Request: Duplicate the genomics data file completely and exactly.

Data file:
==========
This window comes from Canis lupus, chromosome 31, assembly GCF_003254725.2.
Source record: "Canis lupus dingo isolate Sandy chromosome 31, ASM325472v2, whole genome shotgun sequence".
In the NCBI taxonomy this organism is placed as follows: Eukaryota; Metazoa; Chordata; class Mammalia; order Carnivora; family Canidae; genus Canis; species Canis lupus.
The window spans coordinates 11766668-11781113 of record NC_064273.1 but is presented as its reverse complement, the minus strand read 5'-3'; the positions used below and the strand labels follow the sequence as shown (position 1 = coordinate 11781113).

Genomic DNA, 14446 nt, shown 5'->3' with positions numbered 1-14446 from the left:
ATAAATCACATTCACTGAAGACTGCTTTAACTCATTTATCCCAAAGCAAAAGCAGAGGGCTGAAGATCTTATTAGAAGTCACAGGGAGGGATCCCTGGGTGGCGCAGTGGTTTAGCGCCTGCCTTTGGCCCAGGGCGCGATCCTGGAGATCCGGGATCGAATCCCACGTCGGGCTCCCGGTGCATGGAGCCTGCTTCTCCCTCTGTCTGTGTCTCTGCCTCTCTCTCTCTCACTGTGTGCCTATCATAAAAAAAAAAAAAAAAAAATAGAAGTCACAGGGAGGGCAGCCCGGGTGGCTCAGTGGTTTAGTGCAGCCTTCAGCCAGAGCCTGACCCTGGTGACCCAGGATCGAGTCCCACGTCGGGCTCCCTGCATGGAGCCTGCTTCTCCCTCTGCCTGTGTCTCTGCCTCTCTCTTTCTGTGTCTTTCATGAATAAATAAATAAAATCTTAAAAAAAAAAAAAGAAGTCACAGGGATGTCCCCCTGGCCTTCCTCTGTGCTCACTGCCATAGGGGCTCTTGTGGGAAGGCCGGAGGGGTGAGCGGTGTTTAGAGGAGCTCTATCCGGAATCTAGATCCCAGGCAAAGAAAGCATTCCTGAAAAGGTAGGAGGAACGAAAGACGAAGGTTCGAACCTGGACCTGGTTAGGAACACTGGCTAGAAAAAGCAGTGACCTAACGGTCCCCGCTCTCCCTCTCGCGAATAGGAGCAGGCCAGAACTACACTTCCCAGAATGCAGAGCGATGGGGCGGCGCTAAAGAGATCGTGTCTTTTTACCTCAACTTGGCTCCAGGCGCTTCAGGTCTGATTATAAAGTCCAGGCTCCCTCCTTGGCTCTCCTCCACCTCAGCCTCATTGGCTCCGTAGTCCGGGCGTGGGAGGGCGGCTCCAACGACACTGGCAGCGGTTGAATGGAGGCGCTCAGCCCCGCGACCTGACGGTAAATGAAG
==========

This window comes from Canis lupus, chromosome 31, assembly GCF_003254725.2.
Source record: "Canis lupus dingo isolate Sandy chromosome 31, ASM325472v2, whole genome shotgun sequence".
In the NCBI taxonomy this organism is placed as follows: Eukaryota; Metazoa; Chordata; class Mammalia; order Carnivora; family Canidae; genus Canis; species Canis lupus.
The window spans coordinates 11766668-11781113 of record NC_064273.1 but is presented as its reverse complement, the minus strand read 5'-3'; the positions used below and the strand labels follow the sequence as shown (position 1 = coordinate 11781113).

Genomic DNA, 14446 nt, shown 5'->3' with positions numbered 1-14446 from the left:
ATAAATCACATTCACTGAAGACTGCTTTAACTCATTTATCCCAAAGCAAAAGCAGAGGGCTGAAGATCTTATTAGAAGTCACAGGGAGGGATCCCTGGGTGGCGCAGTGGTTTAGCGCCTGCCTTTGGCCCAGGGCGCGATCCTGGAGATCCGGGATCGAATCCCACGTCGGGCTCCCGGTGCATGGAGCCTGCTTCTCCCTCTGTCTGTGTCTCTGCCTCTCTCTCTCTCACTGTGTGCCTATCATAAAAAAAAAAAAAAAAAAATAGAAGTCACAGGGAGGGCAGCCCGGGTGGCTCAGTGGTTTAGTGCAGCCTTCAGCCAGAGCCTGACCCTGGTGACCCAGGATCGAGTCCCACGTCGGGCTCCCTGCATGGAGCCTGCTTCTCCCTCTGCCTGTGTCTCTGCCTCTCTCTTTCTGTGTCTTTCATGAATAAATAAATAAAATCTTAAAAAAAAAAAAAGAAGTCACAGGGATGTCCCCCTGGCCTTCCTCTGTGCTCACTGCCATAGGGGCTCTTGTGGGAAGGCCGGAGGGGTGAGCGGTGTTTAGAGGAGCTCTATCCGGAATCTAGATCCCAGGCAAAGAAAGCATTCCTGAAAAGGTAGGAGGAACGAAAGACGAAGGTTCGAACCTGGACCTGGTTAGGAACACTGGCTAGAAAAAGCAGTGACCTAACGGTCCCCGCTCTCCCTCTCGCGAATAGGAGCAGGCCAGAACTACACTTCCCAGAATGCAGAGCGATGGGGCGGCGCTAAAGAGATCGTGTCTTTTTACCTCAACTTGGCTCCAGGCGCTTCAGGTCTGATTATAAAGTCCAGGCTCCCTCCTTGGCTCTCCTCCACCTCAGCCTCATTGGCTCCGTAGTCCGGGCGTGGGAGGGCGGCTCCAACGACACTGGCAGCGGTTGAATGGAGGCGCTCAGCCCCGCGACCTGACGGTAAATGAAG